Stay up to date with the latest information and recommendations for visitors travelling to Denmark.
The COVID-19 situation is changing regularly. Following updated information on measures and recommendations is crucial to stay healthy and protect vulnerable people. Visit the Danish Health Authority page for the most up to date information.
Denmark’s borders were opened to most European countries from 27 June 2020, based on a set of health measures and analysis. However, borders to Luxembourg, Romania and Bulgaria remain closed. The borders are open to Sweden from 1 August.
Denmark's borders are open to a select number of third countries (Australia, Canada, Georgia, Japan, New Zealand, South Korea, Thailand, Tunisia and Uruguay), based on the same set of health measures and analysis.
To enter Denmark, tourists from the approved countries must show documentation of a valid booking for a minimum of 6 nights on entry (excluding those with a permanent residence in the border region). If a tourist wishing to enter shows clear signs of sickness, for example a cough, fever, or similar, they will not be allowed to cross the border.
Danish citizens are allowed to re-enter the country and visitors from other countries can now enter Denmark again under certain conditions.
Business travellers with a clear business reason to visit should refer to regulations on the Danish Police website as they are allowed entry on some conditions.
We are following the latest news and you can find the most up to date information here: https://politi.dk/en/coronavirus-in-denmark.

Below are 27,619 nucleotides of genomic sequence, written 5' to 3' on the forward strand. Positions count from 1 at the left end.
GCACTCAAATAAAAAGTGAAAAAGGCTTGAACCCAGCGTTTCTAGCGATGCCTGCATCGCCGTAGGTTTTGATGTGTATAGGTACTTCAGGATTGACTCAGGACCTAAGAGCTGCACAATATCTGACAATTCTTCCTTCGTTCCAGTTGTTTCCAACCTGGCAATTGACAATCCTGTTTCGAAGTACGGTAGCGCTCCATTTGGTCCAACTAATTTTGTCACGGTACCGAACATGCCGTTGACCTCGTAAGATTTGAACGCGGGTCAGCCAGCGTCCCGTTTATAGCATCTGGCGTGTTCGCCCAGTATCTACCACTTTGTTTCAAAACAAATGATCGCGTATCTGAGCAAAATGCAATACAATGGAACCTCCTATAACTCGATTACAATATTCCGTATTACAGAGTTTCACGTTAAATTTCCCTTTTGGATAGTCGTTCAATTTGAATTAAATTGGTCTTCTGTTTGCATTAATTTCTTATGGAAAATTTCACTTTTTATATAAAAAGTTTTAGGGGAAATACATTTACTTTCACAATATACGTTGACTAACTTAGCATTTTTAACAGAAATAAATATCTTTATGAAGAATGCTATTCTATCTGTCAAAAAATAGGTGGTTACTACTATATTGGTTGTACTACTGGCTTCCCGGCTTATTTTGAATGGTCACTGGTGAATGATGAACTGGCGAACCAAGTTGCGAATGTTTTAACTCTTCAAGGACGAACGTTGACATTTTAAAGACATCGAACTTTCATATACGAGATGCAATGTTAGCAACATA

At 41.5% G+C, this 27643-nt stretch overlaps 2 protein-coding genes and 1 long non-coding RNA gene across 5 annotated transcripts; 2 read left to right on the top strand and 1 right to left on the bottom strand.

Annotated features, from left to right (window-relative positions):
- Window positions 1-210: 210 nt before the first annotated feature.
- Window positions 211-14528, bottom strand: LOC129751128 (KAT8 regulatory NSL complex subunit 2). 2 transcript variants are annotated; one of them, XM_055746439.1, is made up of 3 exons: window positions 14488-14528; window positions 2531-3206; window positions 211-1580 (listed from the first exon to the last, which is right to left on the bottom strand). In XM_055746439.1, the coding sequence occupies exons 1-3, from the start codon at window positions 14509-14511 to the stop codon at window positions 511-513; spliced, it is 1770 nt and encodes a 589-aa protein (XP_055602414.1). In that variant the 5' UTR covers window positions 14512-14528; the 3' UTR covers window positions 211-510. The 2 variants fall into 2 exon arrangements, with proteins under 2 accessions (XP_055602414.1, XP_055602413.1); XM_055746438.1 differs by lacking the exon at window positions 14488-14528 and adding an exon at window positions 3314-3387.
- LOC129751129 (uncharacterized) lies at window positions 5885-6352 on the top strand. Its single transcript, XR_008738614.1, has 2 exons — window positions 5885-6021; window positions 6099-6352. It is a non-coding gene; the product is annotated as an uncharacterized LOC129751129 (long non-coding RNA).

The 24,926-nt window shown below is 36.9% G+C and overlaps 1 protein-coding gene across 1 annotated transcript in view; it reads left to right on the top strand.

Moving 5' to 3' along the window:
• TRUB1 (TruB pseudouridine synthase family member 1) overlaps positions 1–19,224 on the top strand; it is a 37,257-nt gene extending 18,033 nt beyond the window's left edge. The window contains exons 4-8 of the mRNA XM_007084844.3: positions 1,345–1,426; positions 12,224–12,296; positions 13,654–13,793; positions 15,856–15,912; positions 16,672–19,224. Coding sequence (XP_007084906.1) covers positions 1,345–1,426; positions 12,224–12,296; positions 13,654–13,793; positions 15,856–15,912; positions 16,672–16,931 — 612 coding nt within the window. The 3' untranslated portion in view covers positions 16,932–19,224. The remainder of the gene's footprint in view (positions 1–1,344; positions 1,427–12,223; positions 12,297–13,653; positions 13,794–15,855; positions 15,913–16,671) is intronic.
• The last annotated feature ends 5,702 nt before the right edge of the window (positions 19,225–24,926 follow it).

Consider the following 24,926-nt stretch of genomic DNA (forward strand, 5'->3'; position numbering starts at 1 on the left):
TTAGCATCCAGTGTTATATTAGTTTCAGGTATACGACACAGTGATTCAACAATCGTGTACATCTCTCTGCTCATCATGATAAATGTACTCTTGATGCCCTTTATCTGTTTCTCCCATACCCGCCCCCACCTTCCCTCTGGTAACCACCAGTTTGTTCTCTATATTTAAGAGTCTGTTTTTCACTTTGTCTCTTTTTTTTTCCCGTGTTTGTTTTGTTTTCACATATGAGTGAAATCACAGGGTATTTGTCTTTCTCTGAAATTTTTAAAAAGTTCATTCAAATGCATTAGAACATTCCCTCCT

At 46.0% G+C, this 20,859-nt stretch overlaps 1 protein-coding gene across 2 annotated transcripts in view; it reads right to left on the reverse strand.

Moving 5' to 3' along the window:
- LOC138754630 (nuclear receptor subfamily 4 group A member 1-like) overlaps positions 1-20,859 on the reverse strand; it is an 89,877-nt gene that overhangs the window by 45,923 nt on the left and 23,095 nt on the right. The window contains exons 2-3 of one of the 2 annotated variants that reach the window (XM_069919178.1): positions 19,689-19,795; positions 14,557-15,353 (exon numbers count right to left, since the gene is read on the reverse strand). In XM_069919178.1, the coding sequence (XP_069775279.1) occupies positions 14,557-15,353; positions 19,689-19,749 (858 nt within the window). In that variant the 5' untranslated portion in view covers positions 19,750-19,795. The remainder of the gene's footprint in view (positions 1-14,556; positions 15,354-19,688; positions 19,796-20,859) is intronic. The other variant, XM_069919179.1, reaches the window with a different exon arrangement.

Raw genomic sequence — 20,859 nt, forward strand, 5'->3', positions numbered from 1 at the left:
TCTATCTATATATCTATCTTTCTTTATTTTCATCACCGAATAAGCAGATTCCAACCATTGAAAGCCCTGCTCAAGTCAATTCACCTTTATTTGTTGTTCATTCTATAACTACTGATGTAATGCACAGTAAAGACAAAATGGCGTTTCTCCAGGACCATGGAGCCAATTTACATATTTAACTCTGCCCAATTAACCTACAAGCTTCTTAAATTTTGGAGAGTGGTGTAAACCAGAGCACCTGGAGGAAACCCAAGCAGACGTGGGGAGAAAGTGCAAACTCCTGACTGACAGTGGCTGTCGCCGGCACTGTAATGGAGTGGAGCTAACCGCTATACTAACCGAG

There may be re-entry requirements on your return and further travel restrictions. Please consult your local authorities for up to date information.
(Information updated 30/07/2020)
It is not mandatory to wear a mask in Denmark but masks are recommended on public transport and must be worn in airports and on flights. People are asked to keep their distance and to stand at least 1m apart. Many shops have a maximum number of customers that are permitted in them at any one time. Fines are not levied by the police for breaking of regulations but warnings might be given.
The Danish hotel and restaurant association HORESTA has launched a 'Safe to Visit' programme. All companies within it must adhere to five points: the safety distance recommended by the authorities, clear information on the handling and behavior of the corona virus, thorough cleaning and disinfection, safety for a high level of hygiene and control of the work processes. Further information on the program can be found here at HORESTA (in Danish). Please contact the hotels directly for more information on the individual measures.
Restaurants and cafes have reopened; social distancing rules still apply.
A number of festivals have been cancelled in 2020 – check with the organizer if you are unsure if it is going ahead.
All of these directives are under review and it is anticipated that they will change as Denmark continues to reopen.
We've gathered a few extra links where you can read more about safe travel in Denmark.